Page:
I survived domestic abuse. My hope is that in sharing what went on behind the screen of the picture perfect life that people will recognize themselves, their friends or family, coworkers, or patients long before a crisis, and ultimately help save lives.
My name is Jo Fonda. My blog is a journal of the wake of a long voyage in my life.
I was born in 1962 in the Village of Scotia, a sleepy upstate New York bedroom community. My dad was a blue collar tool maker at General Electric, and my mom stayed home to care for my three older sisters and me. My parents were also professional magicians, known as “The Fondas”, and from a young age, I was part of their act. I dropped out of high school because after my dad retired from GE and I was the only kid still in the nest, we worked on cruise ships for months at a time. At age 16, I earned my GED, started community college, and met Lou Joy, who was five years my senior and studying for his BS at Union College in Schenectady. Two years later, I had my Associate’s degree and a wedding ring on my finger. After Lou got his MBA from Duke University, I returned to school for my BS in Computer Science. I worked for a few years in that field, and then went to Wharton for my MBA in Finance. Lou was a manufacturing operations consultant, and had a successful practice; we co-authored a book together entitled Frontline Teamwork. In 1993, after 12 years of marriage, our daughter, Anjelica was born. My career at Hewlett-Packard was going well, and we relocated for my promotion in 2000 to Amherst, New Hampshire, where we built an estate-like custom home in an upscale neighborhood. From the outside, our 20 year marriage appeared ideal. It wasn’t.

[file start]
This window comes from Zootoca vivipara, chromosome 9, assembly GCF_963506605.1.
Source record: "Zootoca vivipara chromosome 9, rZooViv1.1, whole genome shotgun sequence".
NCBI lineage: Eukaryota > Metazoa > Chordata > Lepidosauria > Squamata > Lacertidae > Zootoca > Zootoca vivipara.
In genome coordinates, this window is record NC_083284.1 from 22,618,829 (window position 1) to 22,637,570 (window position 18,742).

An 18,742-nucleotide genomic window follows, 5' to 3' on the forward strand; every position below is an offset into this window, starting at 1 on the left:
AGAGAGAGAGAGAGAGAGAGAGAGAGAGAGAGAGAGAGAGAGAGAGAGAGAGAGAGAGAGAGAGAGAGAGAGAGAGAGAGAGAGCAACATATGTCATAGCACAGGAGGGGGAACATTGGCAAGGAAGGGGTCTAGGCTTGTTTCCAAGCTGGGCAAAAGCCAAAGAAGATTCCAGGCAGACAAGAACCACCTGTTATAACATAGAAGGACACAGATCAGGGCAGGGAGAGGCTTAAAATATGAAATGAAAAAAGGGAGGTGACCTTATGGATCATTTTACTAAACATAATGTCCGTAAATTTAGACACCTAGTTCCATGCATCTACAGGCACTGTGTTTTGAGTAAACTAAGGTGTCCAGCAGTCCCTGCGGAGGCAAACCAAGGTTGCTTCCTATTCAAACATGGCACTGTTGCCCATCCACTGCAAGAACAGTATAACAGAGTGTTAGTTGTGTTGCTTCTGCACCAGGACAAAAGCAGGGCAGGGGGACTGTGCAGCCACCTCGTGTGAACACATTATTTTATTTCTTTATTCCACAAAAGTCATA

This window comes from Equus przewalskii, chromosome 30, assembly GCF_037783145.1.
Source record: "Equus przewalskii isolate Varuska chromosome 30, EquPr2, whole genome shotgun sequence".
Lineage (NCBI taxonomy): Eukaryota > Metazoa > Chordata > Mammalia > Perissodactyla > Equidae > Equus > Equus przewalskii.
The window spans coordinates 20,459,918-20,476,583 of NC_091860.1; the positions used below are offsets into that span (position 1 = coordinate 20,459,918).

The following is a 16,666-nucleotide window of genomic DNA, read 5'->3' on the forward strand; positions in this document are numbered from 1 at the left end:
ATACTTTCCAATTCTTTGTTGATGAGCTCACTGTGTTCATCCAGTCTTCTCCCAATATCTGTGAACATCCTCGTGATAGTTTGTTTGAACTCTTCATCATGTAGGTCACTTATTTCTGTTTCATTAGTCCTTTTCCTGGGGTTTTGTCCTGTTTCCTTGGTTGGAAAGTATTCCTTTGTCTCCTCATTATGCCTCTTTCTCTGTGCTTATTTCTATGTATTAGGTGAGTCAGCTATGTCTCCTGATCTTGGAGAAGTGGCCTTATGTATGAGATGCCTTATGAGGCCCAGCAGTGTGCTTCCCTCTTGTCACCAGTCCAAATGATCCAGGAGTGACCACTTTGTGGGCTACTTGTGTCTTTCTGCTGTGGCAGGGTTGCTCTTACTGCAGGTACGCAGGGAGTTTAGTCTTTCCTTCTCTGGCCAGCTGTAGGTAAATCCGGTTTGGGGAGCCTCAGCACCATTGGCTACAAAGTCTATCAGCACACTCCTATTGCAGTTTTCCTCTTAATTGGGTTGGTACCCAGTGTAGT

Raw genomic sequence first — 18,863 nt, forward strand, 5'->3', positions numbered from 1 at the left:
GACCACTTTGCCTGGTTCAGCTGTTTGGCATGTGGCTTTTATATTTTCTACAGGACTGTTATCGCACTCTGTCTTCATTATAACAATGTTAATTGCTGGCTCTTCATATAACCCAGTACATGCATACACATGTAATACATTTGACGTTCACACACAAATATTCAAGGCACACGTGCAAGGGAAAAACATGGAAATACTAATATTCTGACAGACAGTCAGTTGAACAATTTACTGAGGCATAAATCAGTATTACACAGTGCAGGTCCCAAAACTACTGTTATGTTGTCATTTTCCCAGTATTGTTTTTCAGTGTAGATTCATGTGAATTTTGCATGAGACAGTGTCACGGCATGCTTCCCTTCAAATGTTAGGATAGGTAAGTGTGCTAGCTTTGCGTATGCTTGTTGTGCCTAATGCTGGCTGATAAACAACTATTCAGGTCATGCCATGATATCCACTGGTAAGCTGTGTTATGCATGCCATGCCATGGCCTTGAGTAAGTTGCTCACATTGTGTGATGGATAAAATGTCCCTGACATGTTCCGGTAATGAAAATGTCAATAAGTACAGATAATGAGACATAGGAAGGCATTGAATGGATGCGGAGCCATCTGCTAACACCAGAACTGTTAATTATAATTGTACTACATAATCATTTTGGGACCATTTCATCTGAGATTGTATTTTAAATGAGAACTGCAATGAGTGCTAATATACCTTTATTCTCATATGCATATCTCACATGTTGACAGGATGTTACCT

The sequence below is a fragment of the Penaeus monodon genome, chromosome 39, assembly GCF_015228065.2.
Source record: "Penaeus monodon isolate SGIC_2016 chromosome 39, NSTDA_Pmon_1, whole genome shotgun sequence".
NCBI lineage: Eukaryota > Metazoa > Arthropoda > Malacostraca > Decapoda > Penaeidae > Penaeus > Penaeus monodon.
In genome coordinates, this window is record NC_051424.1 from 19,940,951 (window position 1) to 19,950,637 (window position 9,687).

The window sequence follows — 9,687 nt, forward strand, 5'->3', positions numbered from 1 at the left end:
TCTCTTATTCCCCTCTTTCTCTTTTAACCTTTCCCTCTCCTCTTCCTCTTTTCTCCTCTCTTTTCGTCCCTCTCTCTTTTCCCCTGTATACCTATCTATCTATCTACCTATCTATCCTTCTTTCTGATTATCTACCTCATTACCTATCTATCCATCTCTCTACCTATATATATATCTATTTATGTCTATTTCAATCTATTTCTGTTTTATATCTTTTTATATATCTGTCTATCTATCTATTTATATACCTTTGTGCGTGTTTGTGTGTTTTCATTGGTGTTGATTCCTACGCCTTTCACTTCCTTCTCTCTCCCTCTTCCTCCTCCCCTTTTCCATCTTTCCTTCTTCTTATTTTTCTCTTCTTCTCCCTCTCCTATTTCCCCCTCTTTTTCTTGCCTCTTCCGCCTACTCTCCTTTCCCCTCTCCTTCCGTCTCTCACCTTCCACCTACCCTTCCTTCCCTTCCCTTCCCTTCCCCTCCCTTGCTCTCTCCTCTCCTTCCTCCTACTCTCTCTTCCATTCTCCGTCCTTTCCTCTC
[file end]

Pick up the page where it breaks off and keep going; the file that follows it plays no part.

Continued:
I'm sharing the intimate details of my life in an emotionally and mentally abusive relationship that ended very badly — with death and destruction splattered across the front pages, on national TV breaking news, and the international wires. I reflect on how I fed into and enabled my husband’s controlling behaviors with my own self-sabotaging bad habits, and how I finally woke up to recognize the reality of the situation, and saw the warning signs of a dangerous reaction to my exit from the relationship. Despite my depression, anxiety, and fear, I pulled myself out, and believe I saved both my daughter and myself.
My hope is that in sharing what went on behind the screen of the picture perfect life that people will recognize themselves, their friends or family, coworkers, or patients long before a crisis, and ultimately help save lives.